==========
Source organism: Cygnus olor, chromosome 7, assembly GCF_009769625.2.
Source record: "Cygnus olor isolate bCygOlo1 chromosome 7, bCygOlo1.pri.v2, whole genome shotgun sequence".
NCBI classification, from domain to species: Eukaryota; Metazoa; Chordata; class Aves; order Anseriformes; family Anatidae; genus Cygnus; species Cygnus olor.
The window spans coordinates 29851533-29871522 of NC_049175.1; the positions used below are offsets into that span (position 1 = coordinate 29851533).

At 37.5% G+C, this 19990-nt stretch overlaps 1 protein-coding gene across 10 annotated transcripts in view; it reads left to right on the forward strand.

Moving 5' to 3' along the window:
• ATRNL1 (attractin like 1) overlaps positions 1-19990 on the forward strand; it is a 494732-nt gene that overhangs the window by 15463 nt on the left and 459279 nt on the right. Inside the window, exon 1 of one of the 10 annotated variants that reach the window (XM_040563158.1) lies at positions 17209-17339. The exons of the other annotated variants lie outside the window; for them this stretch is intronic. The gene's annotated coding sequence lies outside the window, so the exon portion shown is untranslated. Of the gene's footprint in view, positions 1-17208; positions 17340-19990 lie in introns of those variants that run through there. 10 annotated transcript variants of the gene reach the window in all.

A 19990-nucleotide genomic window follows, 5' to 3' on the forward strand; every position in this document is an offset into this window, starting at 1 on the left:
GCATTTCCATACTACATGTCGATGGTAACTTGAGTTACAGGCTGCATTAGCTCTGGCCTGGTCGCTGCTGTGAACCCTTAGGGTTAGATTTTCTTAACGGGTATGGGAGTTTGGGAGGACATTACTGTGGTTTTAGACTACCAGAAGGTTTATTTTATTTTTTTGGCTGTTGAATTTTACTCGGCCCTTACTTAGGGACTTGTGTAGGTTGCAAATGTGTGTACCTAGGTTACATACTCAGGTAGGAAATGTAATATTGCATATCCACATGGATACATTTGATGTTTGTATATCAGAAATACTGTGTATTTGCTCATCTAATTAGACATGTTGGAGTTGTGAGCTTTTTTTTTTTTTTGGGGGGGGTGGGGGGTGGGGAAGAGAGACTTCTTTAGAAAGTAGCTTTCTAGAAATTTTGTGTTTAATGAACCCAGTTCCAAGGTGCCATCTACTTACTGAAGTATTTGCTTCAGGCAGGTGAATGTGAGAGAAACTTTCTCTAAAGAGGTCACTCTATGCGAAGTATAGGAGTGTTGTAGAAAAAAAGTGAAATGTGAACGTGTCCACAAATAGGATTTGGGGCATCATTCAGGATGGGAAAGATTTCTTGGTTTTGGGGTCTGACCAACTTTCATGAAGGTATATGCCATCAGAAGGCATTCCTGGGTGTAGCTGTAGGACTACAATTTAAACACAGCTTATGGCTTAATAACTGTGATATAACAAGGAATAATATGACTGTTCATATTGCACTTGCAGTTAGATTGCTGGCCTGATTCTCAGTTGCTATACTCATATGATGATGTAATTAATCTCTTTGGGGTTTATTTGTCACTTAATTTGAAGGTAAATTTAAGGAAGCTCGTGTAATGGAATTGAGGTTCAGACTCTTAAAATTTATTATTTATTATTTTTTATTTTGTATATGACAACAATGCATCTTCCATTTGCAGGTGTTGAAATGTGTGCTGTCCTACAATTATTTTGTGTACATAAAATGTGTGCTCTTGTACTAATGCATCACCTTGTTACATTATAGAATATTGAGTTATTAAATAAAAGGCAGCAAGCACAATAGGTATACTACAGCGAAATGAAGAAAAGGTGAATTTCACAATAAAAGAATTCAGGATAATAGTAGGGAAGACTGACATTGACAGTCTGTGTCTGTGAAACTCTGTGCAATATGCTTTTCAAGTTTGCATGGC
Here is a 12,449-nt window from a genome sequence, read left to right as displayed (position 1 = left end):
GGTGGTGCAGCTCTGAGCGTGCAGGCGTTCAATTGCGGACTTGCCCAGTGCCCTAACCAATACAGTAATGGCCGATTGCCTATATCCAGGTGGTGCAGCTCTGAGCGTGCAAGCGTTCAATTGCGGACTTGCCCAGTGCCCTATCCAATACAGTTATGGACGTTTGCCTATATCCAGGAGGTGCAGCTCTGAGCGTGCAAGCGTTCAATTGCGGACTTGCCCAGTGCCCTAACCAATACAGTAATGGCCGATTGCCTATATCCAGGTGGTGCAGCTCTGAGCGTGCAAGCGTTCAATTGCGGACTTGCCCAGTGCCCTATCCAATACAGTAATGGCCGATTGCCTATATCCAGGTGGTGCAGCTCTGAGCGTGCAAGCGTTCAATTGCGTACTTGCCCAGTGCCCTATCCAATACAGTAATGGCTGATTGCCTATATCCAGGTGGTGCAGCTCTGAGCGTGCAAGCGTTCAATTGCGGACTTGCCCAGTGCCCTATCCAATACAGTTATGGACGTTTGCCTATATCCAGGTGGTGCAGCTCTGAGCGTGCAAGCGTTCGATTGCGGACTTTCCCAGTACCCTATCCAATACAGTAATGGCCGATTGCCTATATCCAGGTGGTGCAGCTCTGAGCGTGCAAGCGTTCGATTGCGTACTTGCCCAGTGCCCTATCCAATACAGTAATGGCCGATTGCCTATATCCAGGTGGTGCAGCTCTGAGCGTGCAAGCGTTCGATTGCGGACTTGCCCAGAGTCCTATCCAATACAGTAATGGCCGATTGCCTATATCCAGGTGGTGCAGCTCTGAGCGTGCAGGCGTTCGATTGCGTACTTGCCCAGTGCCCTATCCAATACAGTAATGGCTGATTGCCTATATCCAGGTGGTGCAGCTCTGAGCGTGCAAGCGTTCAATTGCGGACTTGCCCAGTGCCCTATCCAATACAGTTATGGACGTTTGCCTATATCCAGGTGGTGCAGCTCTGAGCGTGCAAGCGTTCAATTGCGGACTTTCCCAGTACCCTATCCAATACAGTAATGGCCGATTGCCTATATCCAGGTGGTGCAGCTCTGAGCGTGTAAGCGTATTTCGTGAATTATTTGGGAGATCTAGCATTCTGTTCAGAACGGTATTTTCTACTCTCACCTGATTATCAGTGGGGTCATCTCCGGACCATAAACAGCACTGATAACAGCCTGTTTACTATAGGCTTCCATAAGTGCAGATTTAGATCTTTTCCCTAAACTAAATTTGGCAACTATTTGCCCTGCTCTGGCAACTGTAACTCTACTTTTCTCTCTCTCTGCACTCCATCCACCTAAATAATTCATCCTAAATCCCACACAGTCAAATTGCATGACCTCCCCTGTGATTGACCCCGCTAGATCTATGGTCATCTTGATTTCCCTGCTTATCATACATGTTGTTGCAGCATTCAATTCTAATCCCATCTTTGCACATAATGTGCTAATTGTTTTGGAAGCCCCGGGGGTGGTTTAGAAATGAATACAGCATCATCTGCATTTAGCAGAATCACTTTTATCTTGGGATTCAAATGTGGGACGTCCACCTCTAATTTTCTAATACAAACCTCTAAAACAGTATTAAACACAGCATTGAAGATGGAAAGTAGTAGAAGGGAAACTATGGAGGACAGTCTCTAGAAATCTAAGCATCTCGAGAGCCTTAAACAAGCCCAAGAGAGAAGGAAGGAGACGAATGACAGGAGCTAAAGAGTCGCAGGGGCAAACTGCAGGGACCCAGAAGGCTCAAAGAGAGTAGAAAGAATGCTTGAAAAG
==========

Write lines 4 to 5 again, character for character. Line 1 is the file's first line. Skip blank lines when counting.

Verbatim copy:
The window spans coordinates 29851533-29871522 of NC_049175.1; the positions used below are offsets into that span (position 1 = coordinate 29851533).

At 37.5% G+C, this 19990-nt stretch overlaps 1 protein-coding gene across 10 annotated transcripts in view; it reads left to right on the forward strand.